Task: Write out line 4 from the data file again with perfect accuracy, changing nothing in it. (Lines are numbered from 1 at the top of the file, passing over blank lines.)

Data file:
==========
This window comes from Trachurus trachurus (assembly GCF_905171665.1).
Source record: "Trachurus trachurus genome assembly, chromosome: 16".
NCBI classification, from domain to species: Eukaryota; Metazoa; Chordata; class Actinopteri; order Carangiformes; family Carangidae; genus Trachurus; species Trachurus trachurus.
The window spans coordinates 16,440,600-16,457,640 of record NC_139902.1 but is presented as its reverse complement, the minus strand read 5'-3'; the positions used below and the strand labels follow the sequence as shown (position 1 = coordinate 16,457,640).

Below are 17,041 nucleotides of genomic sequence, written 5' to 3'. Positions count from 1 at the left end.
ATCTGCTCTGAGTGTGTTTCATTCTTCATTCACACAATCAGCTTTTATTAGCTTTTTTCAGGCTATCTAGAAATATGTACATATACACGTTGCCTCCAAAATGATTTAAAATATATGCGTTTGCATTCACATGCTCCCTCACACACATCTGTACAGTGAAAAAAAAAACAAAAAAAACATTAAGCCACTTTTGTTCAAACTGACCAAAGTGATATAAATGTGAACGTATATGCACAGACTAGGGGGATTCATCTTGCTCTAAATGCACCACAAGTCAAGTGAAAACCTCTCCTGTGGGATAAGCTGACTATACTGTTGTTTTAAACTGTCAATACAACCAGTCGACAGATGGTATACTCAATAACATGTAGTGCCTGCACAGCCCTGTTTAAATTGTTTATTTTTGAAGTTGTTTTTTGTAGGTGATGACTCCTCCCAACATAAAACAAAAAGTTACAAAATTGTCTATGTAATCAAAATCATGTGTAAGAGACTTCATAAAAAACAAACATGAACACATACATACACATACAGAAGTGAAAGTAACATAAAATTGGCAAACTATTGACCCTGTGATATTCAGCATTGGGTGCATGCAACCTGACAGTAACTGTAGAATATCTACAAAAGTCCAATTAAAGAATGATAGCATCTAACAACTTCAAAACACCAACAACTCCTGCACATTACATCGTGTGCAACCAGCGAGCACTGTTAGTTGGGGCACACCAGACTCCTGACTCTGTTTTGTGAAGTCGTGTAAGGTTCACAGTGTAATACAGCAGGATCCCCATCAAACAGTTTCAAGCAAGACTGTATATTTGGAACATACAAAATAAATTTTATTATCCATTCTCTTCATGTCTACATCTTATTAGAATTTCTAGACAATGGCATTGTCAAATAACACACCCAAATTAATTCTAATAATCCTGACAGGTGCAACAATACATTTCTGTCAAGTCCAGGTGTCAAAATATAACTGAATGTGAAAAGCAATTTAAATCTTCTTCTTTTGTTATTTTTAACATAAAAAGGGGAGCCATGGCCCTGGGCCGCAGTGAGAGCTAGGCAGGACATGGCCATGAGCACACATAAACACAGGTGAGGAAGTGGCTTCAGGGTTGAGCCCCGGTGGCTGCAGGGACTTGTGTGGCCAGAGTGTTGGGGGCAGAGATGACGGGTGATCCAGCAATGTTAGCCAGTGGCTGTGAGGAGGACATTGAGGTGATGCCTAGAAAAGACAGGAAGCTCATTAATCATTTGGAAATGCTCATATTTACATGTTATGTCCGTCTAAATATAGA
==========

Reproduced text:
The window spans coordinates 16,440,600-16,457,640 of record NC_139902.1 but is presented as its reverse complement, the minus strand read 5'-3'; the positions used below and the strand labels follow the sequence as shown (position 1 = coordinate 16,457,640).